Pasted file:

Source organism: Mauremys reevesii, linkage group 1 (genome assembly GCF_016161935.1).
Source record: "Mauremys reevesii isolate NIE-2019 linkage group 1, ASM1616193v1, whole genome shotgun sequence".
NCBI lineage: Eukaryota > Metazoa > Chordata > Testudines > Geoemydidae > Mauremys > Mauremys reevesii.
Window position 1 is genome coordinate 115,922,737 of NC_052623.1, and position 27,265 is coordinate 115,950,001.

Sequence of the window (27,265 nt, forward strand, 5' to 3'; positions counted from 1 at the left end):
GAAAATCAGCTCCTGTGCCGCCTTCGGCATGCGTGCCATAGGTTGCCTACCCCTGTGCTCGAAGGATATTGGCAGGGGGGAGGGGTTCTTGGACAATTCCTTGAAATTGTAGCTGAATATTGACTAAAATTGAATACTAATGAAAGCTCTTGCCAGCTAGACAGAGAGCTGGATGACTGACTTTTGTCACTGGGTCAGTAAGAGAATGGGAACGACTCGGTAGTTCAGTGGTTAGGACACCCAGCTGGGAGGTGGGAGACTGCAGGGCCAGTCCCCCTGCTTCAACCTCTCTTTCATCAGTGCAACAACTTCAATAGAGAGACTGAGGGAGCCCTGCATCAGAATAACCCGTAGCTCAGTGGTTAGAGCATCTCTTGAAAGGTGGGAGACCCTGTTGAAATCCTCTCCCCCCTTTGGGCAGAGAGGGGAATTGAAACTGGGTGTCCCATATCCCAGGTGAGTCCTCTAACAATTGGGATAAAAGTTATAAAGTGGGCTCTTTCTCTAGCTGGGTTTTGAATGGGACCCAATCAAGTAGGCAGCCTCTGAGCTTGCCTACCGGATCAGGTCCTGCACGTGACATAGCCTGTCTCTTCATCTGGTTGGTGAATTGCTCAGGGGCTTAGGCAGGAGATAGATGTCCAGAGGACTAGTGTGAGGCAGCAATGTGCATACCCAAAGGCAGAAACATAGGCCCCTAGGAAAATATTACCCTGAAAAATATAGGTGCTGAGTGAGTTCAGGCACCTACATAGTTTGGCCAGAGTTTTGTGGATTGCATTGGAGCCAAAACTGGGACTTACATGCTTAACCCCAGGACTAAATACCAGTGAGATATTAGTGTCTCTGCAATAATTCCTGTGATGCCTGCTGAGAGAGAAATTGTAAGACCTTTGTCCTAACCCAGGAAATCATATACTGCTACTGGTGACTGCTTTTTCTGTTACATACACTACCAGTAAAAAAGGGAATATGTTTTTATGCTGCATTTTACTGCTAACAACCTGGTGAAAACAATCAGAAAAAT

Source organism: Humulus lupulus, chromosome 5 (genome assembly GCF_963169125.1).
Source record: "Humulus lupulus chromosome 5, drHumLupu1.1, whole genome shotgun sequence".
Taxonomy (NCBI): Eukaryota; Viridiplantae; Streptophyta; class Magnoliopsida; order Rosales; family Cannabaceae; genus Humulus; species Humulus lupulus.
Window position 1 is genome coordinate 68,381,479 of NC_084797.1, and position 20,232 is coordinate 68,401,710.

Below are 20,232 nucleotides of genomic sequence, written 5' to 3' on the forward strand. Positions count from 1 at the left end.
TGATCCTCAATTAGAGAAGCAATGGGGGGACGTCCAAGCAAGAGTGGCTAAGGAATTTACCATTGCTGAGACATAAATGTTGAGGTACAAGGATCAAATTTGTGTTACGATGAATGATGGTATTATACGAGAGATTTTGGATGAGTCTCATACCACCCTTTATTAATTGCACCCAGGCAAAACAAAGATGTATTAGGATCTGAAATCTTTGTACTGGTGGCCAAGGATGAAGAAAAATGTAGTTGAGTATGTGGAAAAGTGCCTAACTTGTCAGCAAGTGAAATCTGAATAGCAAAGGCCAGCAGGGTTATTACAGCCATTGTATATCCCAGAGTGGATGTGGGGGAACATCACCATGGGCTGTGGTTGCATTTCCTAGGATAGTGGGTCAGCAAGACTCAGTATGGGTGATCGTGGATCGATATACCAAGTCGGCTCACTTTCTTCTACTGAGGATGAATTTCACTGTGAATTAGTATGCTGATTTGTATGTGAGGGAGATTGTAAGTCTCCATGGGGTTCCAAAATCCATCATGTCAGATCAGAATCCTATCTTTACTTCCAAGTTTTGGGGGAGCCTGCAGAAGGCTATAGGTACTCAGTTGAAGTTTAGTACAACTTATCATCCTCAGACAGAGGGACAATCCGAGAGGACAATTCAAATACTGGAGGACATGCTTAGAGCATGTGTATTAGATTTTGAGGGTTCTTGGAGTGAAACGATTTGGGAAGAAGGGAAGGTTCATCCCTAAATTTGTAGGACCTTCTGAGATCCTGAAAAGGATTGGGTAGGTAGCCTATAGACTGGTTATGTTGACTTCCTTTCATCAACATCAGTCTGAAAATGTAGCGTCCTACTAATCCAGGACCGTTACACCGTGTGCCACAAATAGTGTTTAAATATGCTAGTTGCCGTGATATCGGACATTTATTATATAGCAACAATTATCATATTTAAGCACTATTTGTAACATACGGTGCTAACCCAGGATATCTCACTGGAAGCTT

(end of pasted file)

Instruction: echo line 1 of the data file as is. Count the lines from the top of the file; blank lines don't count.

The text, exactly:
Source organism: Mauremys reevesii, linkage group 1 (genome assembly GCF_016161935.1).